How to Grow Tulips

Analysis by Dr. Joseph Mercola Fact Checked

Story at-a-glance -

  • Extensive hybridization has produced every color imaginable, but there are 15 tulip divisions based on origin, shape or bloom time, such as “double late” and “single early” varieties
  • Tulips bloom from early to late spring, grow up to 24 inches high and average 16 inches wide depending on the variety and growing conditions
  • It’s best to plant in clumps rather than rows; mass plantings called “drifts” can cover large areas. You can buy bulbs based on the square footage you want to cover
  • For constant color, plant early, mid-spring and late-spring bloomers, and plant a new batch every fall
  • Tulip leaves need to continue growing to feed the bulb, even after the petals drop, but you can remove the flower stalks to keep the plant from setting and “stealing” energy from the bulbs

If you want splashes of color in your spring garden, the classic tulip is a timeless essential. Even if there's a chill in the air, you can get started with planning — and planting — these cheerful harbingers of spring. If you're a novice, however, it's wise to research tips for planting tulips to maintain their growth.

The basic tulip is cup-shaped with three petals, sturdy stems and six elongated leaves. While they're associated with Holland, tulips originated near where the present-day borders of China, Tibet, Afghanistan and Russia converge. Historical documents show they were cultivated in Turkey as far back as 1055.1

Historians say the name was most likely coined by Europeans who noticed that the flower was often worn as a decoration in Turkish turbans and, hence, the name tulip was born, derived from "tulben," Turkish for "turban."2

Once they made their way to Europe in the mid-1550s, tulips became wildly popular and spawned buying and selling frenzies that became the subject of legendary stories through the ages. Many of these tales describe "tulipmania" as rivaling that of modern-day Wall Street's 1920s, with the cost for bulbs in the 1630s said to have rivaled that of a house.

As the stories go, the European tulip market crashed in 1637, resulting in financial ruin for the speculators. But, while it makes for a great and romantic story for this elegant flower, its real history wasn't quite so dramatic, according to historian Anne Goldgar, author of "Tulipmania: Money, Honor, and Knowledge in the Golden Age."3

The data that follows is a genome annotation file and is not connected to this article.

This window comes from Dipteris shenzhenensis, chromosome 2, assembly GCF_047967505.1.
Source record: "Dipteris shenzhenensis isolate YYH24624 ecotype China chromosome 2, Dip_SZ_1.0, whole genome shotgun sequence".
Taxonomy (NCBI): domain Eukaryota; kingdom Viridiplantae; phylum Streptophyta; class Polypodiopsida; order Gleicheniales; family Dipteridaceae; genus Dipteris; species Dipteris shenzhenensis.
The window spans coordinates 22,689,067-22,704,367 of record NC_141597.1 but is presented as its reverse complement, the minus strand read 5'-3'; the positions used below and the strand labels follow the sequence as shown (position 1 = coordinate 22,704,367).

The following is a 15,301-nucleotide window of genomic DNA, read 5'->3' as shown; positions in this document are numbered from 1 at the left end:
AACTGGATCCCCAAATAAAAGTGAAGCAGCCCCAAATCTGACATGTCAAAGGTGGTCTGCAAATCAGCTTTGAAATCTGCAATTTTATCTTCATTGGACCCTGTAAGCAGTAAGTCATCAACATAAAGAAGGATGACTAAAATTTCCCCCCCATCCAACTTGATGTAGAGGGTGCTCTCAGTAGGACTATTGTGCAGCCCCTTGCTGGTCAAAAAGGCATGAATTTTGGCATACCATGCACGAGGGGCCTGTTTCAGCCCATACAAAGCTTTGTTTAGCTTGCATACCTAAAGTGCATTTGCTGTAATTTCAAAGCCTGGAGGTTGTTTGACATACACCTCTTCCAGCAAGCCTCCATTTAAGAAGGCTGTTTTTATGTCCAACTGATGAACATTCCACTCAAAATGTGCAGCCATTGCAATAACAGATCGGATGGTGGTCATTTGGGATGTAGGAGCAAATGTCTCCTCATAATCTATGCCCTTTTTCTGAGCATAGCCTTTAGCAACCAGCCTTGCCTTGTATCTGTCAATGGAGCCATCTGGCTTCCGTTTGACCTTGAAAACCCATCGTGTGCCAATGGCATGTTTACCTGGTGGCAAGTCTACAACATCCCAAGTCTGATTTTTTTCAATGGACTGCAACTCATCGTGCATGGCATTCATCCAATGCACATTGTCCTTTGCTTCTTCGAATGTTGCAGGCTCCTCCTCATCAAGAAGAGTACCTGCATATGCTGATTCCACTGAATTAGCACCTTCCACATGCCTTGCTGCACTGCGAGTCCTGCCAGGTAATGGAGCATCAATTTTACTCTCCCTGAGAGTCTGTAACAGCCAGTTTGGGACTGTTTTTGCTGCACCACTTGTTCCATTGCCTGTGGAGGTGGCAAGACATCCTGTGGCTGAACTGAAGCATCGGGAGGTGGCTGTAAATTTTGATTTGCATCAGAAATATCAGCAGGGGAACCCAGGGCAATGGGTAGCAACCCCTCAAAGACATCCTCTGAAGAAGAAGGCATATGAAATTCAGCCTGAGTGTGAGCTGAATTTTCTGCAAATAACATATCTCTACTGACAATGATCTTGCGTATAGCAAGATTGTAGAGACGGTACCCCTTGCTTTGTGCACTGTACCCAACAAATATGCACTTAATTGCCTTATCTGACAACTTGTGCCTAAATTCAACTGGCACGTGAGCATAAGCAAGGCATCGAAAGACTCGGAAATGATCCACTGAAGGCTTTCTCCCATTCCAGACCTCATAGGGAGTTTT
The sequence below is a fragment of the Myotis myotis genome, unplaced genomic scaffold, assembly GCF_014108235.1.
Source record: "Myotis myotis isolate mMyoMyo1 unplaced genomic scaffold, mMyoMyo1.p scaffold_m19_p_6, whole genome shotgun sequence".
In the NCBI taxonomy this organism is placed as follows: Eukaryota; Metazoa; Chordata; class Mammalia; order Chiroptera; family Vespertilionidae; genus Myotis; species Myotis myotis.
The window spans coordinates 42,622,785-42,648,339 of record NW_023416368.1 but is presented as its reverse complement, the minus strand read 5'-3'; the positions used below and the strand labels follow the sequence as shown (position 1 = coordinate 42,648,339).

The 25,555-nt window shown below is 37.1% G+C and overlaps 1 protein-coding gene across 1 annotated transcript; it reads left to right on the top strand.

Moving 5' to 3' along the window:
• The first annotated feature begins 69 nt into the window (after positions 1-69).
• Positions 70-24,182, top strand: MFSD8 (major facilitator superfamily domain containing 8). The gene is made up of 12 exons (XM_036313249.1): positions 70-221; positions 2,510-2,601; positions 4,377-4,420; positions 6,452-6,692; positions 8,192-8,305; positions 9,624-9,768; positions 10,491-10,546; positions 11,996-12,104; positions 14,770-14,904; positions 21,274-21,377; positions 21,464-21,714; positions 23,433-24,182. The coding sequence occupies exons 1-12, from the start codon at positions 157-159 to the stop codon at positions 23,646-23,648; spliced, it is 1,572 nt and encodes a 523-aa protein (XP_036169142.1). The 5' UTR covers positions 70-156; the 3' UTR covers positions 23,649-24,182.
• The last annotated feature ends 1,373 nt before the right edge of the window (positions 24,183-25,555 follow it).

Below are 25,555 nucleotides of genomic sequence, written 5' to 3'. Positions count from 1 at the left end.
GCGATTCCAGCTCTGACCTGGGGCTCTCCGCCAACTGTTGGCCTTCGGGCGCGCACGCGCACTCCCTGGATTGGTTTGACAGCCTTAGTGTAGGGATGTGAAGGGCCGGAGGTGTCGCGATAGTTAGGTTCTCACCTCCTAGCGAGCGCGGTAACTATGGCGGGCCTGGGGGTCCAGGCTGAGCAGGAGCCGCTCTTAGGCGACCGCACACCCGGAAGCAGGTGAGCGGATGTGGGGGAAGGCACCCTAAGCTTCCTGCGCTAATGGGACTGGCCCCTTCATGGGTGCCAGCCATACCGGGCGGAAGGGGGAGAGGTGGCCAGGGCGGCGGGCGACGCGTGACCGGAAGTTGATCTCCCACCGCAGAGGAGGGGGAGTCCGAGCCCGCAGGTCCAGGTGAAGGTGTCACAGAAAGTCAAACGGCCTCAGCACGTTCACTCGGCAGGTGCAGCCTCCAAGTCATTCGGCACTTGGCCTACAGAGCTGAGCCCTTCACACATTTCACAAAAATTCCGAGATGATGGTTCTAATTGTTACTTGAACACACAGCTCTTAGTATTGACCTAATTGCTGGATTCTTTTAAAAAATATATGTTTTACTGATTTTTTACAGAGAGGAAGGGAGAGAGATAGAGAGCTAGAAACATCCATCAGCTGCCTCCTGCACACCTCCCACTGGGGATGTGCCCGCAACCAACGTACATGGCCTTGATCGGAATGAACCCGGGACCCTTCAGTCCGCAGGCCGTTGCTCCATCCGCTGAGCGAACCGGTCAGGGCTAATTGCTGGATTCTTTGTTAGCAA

Rather, "There weren't that many people involved and the economic repercussions were pretty minor," Goldgar told The Smithsonian.4 Even so, to this day tulips remain one of the most revered for color and natural beauty.

Perhaps you've seen swaths of tulips in sunny yellows, vibrant pinks or breathtaking combinations, like the Tom Pouce variety, delicate lavenders such as Alibi or snowy white Hakuun. Extensive hybridization has produced every color imaginable, although blue is rare.

There are 15 tulip divisions based on origin, shape or bloom time, such as "double late" or "single early" varieties. Strains include white-fringed Crispa and feathery Ballerina tulips.5,6

Tulips grow 6 to 24 inches high and average 16 inches wide depending on the variety and growing conditions, with rounded or pointy-tips and solid or contrasting petal shades. For constant color, plant early mid-spring and late-spring bloomers and plant a new batch every fall.

Tulips look beautiful against hedges, walls and walking paths. They bloom from early to late spring, but diminish slightly after the first year. Choose healthy bulbs, avoiding those that are moldy, soft or have black spots.

Steps for Creating a Beautiful Tulip Garden